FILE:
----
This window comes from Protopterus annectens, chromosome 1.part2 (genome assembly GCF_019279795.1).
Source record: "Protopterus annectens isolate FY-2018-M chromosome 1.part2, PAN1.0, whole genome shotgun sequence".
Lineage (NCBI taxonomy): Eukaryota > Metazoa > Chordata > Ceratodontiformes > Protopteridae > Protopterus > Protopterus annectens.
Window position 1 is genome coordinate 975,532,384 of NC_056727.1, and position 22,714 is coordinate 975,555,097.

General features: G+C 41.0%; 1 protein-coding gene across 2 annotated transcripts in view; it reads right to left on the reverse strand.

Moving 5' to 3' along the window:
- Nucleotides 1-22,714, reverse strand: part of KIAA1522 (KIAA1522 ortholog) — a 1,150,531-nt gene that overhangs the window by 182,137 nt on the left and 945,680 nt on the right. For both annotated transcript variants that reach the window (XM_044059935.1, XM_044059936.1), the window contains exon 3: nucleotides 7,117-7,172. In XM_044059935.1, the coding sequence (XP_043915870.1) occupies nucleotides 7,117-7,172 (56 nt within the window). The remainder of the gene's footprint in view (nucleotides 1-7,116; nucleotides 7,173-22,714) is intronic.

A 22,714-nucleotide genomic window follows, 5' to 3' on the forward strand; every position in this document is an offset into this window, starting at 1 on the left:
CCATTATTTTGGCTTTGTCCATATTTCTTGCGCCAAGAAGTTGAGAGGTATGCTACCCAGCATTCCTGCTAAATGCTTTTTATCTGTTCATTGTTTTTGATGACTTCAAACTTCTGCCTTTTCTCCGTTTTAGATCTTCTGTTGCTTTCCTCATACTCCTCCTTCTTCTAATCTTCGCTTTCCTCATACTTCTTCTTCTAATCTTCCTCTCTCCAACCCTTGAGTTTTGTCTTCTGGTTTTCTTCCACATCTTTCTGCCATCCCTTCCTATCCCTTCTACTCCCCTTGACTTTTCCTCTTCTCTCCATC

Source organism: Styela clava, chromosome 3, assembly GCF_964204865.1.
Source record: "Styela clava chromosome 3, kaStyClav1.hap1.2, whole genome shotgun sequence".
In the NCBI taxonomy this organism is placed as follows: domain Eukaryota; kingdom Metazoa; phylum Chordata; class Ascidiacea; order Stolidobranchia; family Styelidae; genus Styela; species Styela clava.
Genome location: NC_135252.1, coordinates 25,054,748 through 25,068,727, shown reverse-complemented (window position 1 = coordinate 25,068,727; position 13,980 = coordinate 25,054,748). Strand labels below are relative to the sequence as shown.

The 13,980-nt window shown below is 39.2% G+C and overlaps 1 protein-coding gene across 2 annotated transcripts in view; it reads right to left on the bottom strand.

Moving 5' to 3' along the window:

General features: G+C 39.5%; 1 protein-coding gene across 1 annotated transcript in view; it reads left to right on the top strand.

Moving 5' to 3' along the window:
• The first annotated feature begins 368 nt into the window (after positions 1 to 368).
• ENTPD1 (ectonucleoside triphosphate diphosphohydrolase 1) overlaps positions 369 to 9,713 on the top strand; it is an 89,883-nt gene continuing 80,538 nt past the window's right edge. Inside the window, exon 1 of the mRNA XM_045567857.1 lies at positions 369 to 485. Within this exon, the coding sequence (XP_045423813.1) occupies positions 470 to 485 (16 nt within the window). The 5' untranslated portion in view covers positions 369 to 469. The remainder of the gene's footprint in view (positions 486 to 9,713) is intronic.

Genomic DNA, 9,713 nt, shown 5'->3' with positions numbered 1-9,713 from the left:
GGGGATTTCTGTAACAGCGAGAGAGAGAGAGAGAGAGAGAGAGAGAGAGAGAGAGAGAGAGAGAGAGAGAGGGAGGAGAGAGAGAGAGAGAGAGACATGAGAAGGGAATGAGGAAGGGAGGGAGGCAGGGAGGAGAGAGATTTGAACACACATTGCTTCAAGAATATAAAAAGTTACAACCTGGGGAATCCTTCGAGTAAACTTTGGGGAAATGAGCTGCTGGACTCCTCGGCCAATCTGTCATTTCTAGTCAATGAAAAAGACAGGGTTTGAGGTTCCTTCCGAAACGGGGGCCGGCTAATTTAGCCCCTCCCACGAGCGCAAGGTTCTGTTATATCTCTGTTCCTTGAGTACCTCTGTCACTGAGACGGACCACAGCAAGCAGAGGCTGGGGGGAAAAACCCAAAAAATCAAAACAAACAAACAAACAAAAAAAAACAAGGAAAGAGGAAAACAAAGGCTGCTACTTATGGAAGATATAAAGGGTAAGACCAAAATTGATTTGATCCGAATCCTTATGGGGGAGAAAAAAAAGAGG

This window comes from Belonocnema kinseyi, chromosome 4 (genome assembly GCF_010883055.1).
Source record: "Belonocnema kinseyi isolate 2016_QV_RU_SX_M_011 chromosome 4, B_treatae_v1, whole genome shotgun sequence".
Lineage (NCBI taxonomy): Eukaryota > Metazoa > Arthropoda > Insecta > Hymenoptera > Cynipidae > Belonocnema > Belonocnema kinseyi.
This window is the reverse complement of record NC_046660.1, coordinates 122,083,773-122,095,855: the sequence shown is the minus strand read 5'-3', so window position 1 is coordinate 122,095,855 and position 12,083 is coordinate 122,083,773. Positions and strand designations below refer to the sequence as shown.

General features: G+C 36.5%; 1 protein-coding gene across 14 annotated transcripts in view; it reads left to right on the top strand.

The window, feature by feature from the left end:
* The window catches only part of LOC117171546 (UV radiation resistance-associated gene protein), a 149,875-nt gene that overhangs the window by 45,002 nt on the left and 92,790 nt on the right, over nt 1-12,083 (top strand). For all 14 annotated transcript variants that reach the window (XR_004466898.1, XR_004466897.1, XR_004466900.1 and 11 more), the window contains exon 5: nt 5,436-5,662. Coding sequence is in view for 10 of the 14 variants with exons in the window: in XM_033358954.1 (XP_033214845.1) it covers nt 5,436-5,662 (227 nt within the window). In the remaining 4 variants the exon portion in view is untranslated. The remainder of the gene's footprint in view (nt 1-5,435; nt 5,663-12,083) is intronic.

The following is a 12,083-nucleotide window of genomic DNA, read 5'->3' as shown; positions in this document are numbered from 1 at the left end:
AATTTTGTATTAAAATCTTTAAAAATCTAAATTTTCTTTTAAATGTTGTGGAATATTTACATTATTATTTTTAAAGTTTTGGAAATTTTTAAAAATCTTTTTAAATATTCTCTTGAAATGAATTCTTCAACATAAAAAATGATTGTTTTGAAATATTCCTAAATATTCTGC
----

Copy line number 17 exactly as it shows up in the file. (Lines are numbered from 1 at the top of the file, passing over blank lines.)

Moving 5' to 3' along the window: